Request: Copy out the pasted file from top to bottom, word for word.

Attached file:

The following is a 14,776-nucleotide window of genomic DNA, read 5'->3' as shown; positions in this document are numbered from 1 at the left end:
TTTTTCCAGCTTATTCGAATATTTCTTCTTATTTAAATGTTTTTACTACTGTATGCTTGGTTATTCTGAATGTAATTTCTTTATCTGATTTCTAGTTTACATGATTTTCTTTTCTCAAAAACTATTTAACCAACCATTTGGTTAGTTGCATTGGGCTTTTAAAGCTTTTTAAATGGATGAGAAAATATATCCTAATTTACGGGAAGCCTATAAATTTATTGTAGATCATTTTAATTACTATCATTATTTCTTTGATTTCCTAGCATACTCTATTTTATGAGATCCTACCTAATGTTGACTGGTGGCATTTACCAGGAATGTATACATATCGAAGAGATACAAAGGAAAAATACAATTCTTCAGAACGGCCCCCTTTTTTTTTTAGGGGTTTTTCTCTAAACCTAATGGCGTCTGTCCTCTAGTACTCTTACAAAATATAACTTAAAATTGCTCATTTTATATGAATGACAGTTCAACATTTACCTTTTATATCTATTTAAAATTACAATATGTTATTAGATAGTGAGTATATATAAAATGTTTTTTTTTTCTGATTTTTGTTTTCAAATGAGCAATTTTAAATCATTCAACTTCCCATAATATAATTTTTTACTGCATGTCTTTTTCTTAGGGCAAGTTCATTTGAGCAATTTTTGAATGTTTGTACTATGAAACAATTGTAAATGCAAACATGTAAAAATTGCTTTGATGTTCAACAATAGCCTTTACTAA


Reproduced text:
The following is a 14,776-nucleotide window of genomic DNA, read 5'->3' as shown; positions in this document are numbered from 1 at the left end:
TTTTTCCAGCTTATTCGAATATTTCTTCTTATTTAAATGTTTTTACTACTGTATGCTTGGTTATTCTGAATGTAATTTCTTTATCTGATTTCTAGTTTACATGATTTTCTTTTCTCAAAAACTATTTAACCAACCATTTGGTTAGTTGCATTGGGCTTTTAAAGCTTTTTAAATGGATGAGAAAATATATCCTAATTTACGGGAAGCCTATAAATTTATTGTAGATCATTTTAATTACTATCATTATTTCTTTGATTTCCTAGCATACTCTATTTTATGAGATCCTACCTAATGTTGACTGGTGGCATTTACCAGGAATGTATACATATCGAAGAGATACAAAGGAAAAATACAATTCTTCAGAACGGCCCCCTTTTTTTTTTAGGGGTTTTTCTCTAAACCTAATGGCGTCTGTCCTCTAGTACTCTTACAAAATATAACTTAAAATTGCTCATTTTATATGAATGACAGTTCAACATTTACCTTTTATATCTATTTAAAATTACAATATGTTATTAGATAGTGAGTATATATAAAATGTTTTTTTTTTCTGATTTTTGTTTTCAAATGAGCAATTTTAAATCATTCAACTTCCCATAATATAATTTTTTACTGCATGTCTTTTTCTTAGGGCAAGTTCATTTGAGCAATTTTTGAATGTTTGTACTATGAAACAATTGTAAATGCAAACATGTAAAAATTGCTTTGATGTTCAACAATAGCCTTTACTAA